What happened to Patsy?

The story goes that Patsy had her finger bitten off by her mother for misbehavior, but how much truth is there in that statement and is this a common behavior for apes? Upon our education director’s request, I looked deep into the world of simian parenthood and childhood, a topic that has seen a lot of revisions in the past decade.

Welcome back to Osteology in Action! January Edition.

Today you get to meet my teaching assistant, Patsy. Patsy is a 54-year-old female chimpanzee. She helps students with many subjects such as: apes vs. monkeys, bipedal vs. quadrupedal, sexual dimorphism, and signs of periodontal disease and arthritis. However, there is an often overlooked detail of Patsy that can teach us a lot about chimpanzees. On her right hand, Patsy is missing a good portion of her “ring” finger. 

The story goes that Patsy had her finger bitten off by her mother for misbehavior, but how much truth is there in that statement and is this a common behavior for apes? Upon our education director’s request, I looked deep into the world of simian parenthood and childhood, a topic that has seen a lot of revisions in the past decade. 

Chimpanzees were believed to be intrinsically good mothers until recently, and for good reason. Infant chimpanzees nurse until 5 years of age and the care doesn’t end there. Chimpanzee mothers care for their offspring up into adulthood, with adult males returning to home to mom to, metaphorically, lick their wounds when injured or embarrassed. Female children stay with their mother longer, learning parenting techniques by observation and practicing them on younger siblings. Even after childhood, female chimps who lose their mother and lack other close female relationships tend to give birth later. Male chimps who lose their mother before full maturity tend to live shorter lives. 

However, chimps in captivity abandon their young 20% of the time. This may be due to several factors. Studies have shown that chimp mothers with a greater amount of stress tend to be more aggressive with their children and punish them more harshly for minor infractions. Chimpanzees in captivity are known to engage in a variety of stress and boredom based negative behaviors including increased aggression and self-mutilation. Additionally, some researchers hypothesize that some female chimpanzees simply aren’t meant to be mothers due to a natural lack of patience or tendency to be aggressive. Captive great apes are very susceptible to captivity-induced stress and so that there appears to be a higher rate of infant abandonment seems logical.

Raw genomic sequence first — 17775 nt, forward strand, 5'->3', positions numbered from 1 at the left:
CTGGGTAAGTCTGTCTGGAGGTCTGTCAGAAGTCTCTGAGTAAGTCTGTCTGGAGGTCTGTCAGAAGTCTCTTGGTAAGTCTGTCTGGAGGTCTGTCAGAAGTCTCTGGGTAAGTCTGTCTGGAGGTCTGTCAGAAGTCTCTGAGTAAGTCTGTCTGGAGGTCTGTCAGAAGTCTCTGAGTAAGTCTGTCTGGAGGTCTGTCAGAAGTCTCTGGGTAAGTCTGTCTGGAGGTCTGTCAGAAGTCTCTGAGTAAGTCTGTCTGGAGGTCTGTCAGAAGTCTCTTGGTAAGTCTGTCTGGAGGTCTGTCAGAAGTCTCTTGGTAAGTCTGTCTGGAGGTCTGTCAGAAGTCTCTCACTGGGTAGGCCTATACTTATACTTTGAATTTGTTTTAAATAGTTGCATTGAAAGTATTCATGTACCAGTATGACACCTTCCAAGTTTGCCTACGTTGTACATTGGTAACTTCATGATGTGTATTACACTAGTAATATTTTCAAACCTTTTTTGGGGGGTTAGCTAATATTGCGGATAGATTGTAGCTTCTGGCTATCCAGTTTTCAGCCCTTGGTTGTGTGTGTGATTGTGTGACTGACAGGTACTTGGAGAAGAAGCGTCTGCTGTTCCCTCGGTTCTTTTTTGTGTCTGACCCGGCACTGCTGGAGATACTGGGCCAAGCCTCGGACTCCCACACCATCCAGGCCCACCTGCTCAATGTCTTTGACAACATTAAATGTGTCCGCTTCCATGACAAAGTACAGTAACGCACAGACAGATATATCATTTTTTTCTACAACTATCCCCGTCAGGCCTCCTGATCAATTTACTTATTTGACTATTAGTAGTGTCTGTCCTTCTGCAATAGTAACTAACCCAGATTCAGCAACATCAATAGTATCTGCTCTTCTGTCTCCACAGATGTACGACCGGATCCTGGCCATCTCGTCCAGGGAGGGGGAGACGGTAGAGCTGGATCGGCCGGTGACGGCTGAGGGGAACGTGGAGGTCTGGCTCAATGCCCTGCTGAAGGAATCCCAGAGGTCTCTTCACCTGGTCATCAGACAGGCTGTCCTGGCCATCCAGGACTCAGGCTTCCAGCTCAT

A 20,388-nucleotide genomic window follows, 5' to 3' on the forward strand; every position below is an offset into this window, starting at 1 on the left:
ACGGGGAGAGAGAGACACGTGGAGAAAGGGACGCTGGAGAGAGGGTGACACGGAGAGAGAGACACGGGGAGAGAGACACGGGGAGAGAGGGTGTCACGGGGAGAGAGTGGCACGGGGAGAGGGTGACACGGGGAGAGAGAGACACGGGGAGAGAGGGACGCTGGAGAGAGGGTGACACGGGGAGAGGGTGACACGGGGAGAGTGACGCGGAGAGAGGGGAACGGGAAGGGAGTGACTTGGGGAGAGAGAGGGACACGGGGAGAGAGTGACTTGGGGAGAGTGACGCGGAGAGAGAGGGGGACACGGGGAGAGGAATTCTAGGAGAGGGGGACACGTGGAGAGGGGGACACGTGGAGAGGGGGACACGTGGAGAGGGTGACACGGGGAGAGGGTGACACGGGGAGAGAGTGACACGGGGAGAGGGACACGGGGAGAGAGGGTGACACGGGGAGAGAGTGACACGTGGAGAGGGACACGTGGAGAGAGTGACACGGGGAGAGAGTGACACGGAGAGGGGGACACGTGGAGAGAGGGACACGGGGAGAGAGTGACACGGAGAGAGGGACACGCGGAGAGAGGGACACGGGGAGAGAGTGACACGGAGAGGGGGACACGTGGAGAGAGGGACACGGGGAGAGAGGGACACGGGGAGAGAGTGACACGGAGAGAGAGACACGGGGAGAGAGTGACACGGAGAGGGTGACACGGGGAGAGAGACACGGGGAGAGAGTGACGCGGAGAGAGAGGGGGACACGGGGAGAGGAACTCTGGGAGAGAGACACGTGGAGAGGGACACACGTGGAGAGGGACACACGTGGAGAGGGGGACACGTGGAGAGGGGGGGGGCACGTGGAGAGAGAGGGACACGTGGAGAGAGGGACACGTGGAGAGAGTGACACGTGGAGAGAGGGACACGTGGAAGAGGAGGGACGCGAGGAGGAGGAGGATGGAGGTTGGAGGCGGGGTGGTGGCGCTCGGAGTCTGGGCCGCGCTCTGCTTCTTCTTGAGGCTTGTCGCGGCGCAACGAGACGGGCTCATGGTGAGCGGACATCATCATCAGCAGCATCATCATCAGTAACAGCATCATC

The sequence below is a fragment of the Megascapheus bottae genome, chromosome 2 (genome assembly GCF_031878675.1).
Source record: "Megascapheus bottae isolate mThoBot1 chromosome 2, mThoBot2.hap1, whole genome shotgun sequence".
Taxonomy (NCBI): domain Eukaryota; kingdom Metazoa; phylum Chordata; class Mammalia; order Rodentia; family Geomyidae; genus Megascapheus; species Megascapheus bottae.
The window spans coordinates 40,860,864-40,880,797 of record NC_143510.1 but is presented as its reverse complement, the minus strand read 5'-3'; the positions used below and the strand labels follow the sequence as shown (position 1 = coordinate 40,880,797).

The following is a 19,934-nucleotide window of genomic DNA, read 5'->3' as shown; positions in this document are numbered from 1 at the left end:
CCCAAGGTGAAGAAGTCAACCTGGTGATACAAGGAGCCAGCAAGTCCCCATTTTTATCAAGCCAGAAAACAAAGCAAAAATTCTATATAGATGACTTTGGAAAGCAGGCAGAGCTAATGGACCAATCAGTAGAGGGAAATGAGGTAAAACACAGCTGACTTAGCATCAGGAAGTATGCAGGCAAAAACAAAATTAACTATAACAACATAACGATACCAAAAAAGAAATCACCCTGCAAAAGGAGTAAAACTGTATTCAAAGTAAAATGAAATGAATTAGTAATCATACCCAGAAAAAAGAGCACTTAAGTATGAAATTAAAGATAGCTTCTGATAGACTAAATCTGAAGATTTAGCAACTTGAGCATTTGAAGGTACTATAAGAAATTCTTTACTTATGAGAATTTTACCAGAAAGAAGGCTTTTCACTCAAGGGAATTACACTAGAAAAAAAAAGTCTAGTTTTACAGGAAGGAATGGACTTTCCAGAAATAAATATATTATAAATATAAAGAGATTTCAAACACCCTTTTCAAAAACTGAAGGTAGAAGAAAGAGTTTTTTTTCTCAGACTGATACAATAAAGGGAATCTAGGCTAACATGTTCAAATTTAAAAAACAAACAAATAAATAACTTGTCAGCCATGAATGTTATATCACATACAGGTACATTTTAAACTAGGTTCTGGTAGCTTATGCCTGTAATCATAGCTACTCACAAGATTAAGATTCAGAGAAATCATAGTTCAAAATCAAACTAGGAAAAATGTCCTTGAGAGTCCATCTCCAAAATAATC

However, as with all things, the problem is more far reaching. Chimpanzees that are reared by humans tend to be more aggressive as well. This has to do with the way that chimpanzee society works and how mother’s teach appropriate chimp manners. Chimps are the most social of the great apes and as such have a distinct understanding of good and bad manners as well as fair and unfair treatment. A study conducted at Leipzig zoo showed that chimpanzees disapprove of undeserved punishment and actively attempt to not view the punishment by turning their backs. However, they will actively attempt to witness deserved punishment, going so far as to work together to get an opportunity to watch the punishment. 

Chimp punishment has a clear escalation. Whoops from the mother to the child indicate that the behavior is inappropriate. If the behavior continues or crosses an important boundary that, as adults, could result in death, the mother will then escalate to scratching, then biting and eventually will bite off a finger to make the lesson stick. This may seem horrific, but chimpanzees have been known to kill each other for infractions like food stealing, perceived wrongs, or even jealousy. This behavior is typically only undertaken in the direst of situations. Chimps reared by humans can’t receive the same indications of misbehavior. While a human could scratch or bite a chimp for misbehavior, it would be highly inappropriate and we are unable to hurt them by doing so. This is why it’s so important that abandoned chimps be reared by a surrogate chimp as quickly as possible. 

While Patsy’s finger may not have been removed by her mother, it is a distinct possibility. And despite this grizzly indicator of injury, Patsy doesn’t have any other indicators of trauma. This means that if the bite was a punishment, it was certainly one that stuck.

Patsy is a 54-year-old female chimpanzee. She helps students with many subjects such as: apes vs. monkeys, bipedal vs. quadrupedal, sexual dimorphism, and signs of periodontal disease and arthritis.

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